Medical practitioner tasks govts on eye care in Niger Delta
With the environmental degradation in the Niger delta owning to years of oil exploration without adequate clean ups and checks on hazardous activities, federal and state governments have been charged to invest heavily in rural eye care in the region.
Speaking to journalists in Benin City yesterday, an optician who specialises in treating riverine dwellers of the Niger Delta, Dr. Mejuya Okorodudu, said rural dwellers have been worst victims of inadequate health care provision.
The doctor has been running free medical expeditions across the creeks between Edo and Delta for five years now, under the auspices of Africa Cataract and Eye Foundation.
Okorodudu said he has just concluded such travels on a five-day rural eye programme in Shekelewu and Opuama towns, Egbema/Gbaramatu communities, in Warri North Local Government Area of Delta State and other areas, he told journalists that his foundation has performed over 5, 000 eye surgeries in five years, which he said is still very inadequate, since the United Nations requires every eye surgeon to perform an average of 1, 500 eye surgeries every year in order to eliminate blindness.
The Niger Delta, except you have been here, you cannot really appreciate the magnitude of deprivation, and I have been here because I grew up here. I tend to see the difficulty of my people. A time came when I began to see a lot of wisdom in what my father told me, that I was born in this part of the world for a reason.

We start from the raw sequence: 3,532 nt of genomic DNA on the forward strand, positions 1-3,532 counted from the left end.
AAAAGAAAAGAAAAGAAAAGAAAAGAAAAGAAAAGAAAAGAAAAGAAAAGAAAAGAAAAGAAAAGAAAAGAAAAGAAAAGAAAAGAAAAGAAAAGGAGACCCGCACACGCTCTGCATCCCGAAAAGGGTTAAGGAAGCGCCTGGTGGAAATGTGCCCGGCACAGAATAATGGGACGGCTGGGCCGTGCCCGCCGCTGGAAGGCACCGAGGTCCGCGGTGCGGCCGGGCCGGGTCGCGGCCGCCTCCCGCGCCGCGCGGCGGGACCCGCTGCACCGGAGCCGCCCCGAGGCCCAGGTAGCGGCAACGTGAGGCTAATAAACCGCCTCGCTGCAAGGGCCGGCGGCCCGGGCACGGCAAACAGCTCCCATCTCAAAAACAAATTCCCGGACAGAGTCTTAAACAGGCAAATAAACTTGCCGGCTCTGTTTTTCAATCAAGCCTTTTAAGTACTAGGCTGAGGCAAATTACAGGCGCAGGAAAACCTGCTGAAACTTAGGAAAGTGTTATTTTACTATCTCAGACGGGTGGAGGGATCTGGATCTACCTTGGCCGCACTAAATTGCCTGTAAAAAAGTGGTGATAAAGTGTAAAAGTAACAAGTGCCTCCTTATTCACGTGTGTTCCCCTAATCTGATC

That means, if you have got skills, you must go and share it with your people. I am happy I can do this for them, knowing that most of them don’t have to be blind. They are just blind from needless causes. Some of them have been blind for 15, 20 years from simple things that can be reversed. When I see them, I am just not happy. You noticed the young lady that just walked in.
Her mum is blind from cataract, so I said she should come here so I can look at her own eyes. It’s those kind of things you see- people who are blind and a surgery that really won’t take 20 minutes can reverse their cases. Why don’t you just go ahead and give your time? You have already been trained so just get to work”.
The eye surgeon said the five-day expedition, his foundation, in conjunction with the Michael Johnny-led Egbema /Gbaramatu Central Development Association was able to treat 382 patients treated, and perform 37 eye surgeries free of charge. These surgeries restored patients from total blindness to sight.
He said blindness could be eliminated totally, if only professionals take proactive steps towards achieving it: “No one should be blind. Eye surgeries are very expensive. In a place like Benin, we do cataract surgeries between N140, 000 to N200, 000 in private setups. We decided to start doing one free surgery for anyone who has got cataract in two eyes, bilateral cataract blindness.
So we do one for free, and you pay for the other one. If I open one eye, the man goes to work and can raise enough money to open the other eye, a win-win for him”.
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